3) your edges flowing in the right direction on the surface

Those three are mutually contradictory to some extent, so it's about finding the best balance.

Looking at your mesh, I'd say you've achieved 1) reasonably well, 3) is doable, but you're falling way short on 2). The difference between your biggest polies and your smallest is huge, and if you want to sculpt any fine stuff onto the forehead you're going to find yourself running out of detail and unable to add any more subdivs because you've blown millions of polies around the eyes, ears and mouth.

/edit: fucking autocorrect
read 1688 times
7/3/2012 8:56:16 PM (last edit: 7/3/2012 9:02:44 PM)
show user profile  digital3ds
This took way too long to do... just couldn't get into it today. BUT - I tried to re-topo the face. It was way to high poly for what I wanted anyway. Still not picture perfect but I think it'll work.. If anyone shared some high res / good quality t-pose's Id be eternally grateful

Photobucket

Correct me if im wrong as I've never done this before, but I need to have my face uv's in 1 map channel, and the body uv's in another (on the same mesh)

So do I just apply an unwrap uvw mod for the face, set as map channel 1 -- then apply another unwrap uvw mod on top of the first as map channel 2, then move the uv's off to the side of 0 1? I heard that sometimes Zbrush will overlap uv's if you do something wrong

*** According to the help files I need to assign 2+ materials to the 1 object, change the map channel in each to correspond to the uvw mods? Gonna mess with it
- Mike Sawicki




read 1666 times
7/4/2012 7:35:46 AM (last edit: 7/4/2012 8:00:58 AM)
show user profile  herfst1
No, you need to uvw all in channel 1. For your first model I wouldn't worry about mirrored limbs, just unwrap them all. It might be a good idea to cap off the eye sockets, mouth, nostrils etc first, it makes unwrapping easier and zbrush doesn't like open edges.
read 1657 times
7/4/2012 8:05:34 AM (last edit: 7/4/2012 8:05:34 AM)
show user profile  digital3ds
Thanks for the heads up. So, if I want my face uvs to be a 4096 x 4096 and the body @ 1024, I should just wait until after all the sculpting is done?
- Mike Sawicki




read 1655 times
7/4/2012 8:17:15 AM (last edit: 7/4/2012 8:17:15 AM)
show user profile  herfst1
Um, just make everything 4096x4096. What you can do is to make the uv's for the head take up 1/4 or 1/2 the uv space. That'll be pretty much the same as what you suggested.
read 1644 times
7/4/2012 10:45:56 AM (last edit: 7/4/2012 10:45:56 AM)
show user profile  LionDebt
You've still got a large size difference between your polygoons!

Each time you subdiv in zBrush it will add 4 polygons into each current polygon. Meaning, to sculpt a wrinkle on this chaps forehead will need about 5 or 6 subdivs, whereas, giving his lips or eyesockets some sculpting love might only need 2 or 3 subdivs.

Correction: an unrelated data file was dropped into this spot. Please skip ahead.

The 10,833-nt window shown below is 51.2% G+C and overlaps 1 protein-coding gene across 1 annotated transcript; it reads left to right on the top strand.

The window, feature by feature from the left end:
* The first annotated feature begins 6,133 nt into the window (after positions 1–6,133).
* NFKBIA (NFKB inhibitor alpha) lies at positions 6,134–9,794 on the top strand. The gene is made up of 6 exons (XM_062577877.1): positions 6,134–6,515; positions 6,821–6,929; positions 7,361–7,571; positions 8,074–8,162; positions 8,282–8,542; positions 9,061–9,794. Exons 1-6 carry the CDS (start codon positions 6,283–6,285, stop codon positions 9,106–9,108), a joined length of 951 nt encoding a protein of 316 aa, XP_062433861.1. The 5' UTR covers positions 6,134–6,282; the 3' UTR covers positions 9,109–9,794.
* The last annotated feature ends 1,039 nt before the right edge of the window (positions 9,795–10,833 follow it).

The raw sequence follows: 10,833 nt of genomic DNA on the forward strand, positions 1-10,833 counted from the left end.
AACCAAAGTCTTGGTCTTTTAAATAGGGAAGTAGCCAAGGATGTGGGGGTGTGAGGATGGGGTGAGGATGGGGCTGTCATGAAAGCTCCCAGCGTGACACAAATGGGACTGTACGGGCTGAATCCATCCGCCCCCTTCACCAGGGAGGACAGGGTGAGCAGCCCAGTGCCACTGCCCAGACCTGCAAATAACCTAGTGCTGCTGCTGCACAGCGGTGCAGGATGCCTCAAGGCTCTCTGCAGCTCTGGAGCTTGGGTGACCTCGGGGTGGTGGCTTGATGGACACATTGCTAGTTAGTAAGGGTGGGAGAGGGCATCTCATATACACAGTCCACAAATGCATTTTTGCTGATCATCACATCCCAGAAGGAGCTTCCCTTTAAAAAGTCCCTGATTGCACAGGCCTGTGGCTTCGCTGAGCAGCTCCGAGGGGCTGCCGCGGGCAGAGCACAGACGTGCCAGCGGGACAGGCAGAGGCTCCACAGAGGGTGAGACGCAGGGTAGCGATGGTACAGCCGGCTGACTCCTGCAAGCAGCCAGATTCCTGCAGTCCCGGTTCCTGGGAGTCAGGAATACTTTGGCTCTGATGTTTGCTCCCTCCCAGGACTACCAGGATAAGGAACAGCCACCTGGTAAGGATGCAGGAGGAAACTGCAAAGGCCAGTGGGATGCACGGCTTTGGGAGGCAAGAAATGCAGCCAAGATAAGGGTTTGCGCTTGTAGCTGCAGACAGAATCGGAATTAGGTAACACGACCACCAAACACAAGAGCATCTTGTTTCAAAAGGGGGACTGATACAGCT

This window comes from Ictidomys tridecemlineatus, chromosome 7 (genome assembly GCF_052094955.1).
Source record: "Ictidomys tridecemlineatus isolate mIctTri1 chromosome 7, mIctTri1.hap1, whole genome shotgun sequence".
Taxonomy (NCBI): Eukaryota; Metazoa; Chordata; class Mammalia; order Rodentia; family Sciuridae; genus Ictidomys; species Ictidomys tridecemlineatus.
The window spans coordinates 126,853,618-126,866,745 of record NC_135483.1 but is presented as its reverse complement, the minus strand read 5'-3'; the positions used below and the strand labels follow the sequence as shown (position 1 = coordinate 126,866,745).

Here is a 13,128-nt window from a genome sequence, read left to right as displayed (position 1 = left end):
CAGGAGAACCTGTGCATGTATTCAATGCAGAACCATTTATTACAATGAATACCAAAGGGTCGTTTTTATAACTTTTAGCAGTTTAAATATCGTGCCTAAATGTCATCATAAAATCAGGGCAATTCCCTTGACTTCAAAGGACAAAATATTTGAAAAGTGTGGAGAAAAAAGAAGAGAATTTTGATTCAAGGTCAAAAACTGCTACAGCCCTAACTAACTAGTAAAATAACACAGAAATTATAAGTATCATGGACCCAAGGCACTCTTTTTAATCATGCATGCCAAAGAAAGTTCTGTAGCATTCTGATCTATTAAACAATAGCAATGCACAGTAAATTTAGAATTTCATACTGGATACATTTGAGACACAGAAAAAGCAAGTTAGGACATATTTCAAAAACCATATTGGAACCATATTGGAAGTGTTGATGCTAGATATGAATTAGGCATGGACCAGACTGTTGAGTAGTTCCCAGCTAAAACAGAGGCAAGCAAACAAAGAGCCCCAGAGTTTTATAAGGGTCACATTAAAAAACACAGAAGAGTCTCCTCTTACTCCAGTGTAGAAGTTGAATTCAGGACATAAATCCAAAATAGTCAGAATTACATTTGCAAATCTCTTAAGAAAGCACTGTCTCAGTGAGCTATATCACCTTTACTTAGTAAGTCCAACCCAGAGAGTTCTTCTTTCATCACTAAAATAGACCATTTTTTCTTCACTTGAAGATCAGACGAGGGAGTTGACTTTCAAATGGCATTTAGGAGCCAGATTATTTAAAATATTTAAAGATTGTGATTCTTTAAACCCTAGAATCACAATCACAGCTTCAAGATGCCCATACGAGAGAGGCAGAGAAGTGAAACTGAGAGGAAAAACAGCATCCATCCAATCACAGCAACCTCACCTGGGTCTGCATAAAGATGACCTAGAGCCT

If I understand correctly this is just a base-mesh for sculpting in zBrush? You're going to retopologise (re-build) a working mesh after it's been sculpted?
read 1635 times
7/4/2012 2:04:30 PM (last edit: 7/4/2012 2:05:10 PM)
show user profile  K-tonne
i see a problem with your eyes
they have 8 edges around the eyeball (which is perfectly fine) but they're not evenly spaced- looks like one at the top, two at the bottom and a couple for the tear duct and the other side
coupled with the amount of loops there you'll get very long, thin polys which isn't ideal
i'm glad you fixed the flow on the jaw- looks way better
ears are a little low
proportions on the body look ok as far as i can see- hands have quick the dip in the palm though- and the knees look like someone's been at them with a sledgehammer- feet are turned inwards (doesn't really matter but i think it all adds to the 'personality' of the character and feet turned in towards each other is a sign of shyness or retardation- or something negative lol)

not two map channels but two material id's maybe you were thinking of?
if you're going to map it at this stage make sure every bit is in it's own space in 0,0- no overlaps or inverted chunks (test with poly mode in the uv edit window select> select inverted faces/ select overlapping faces or something along those lines)

with the hands in that position it's way easier to work out where the muscles of the arms are and how they interact- but the downside is that it's not the best position to try to rig from- but you can turn them in zb if you want

Website and Portfolio

read 1631 times
7/4/2012 4:36:43 PM (last edit: 7/4/2012 4:36:43 PM)
show user profile  digital3ds

Thanks for all the help guys.



Ok, moved the ears up tried to even out some polys along the body and face, but I don't think I'll be able to have them all 100 percent uniform.. I want enough detail in the ears for example, where I won't have to go through and sculpt them out for each character.

K-tonne, I'm not sure what you meant with the eyes. I went through and was able to remove 2 edge loops, which freed up some space. And yea, LionDebt - I just started using zBrush so I want a mesh I can work with. Something with all the pieces in the right spots

I put everything in one uvw mod, but I've changed the mesh so many times I'm gonna wait to go any further with uvs..

Oh, and yes - I'm really trying to think about how my rig is going to work, now, so I changed the pose (that's why he has retard foot, no offense to the retard feet out there)

The mesh inside zBrush is over 8mil and I didn't get any errors or anything on import (unlike I'm sure would have happened with mudbox) -- except when I exported the obj from max I got a warning saying something about a rats nest?

** it looks so much better in the zBrush viewport than max's. weird
- Mike Sawicki




read 1603 times
7/5/2012 4:48:58 AM (last edit: 7/5/2012 4:53:17 AM)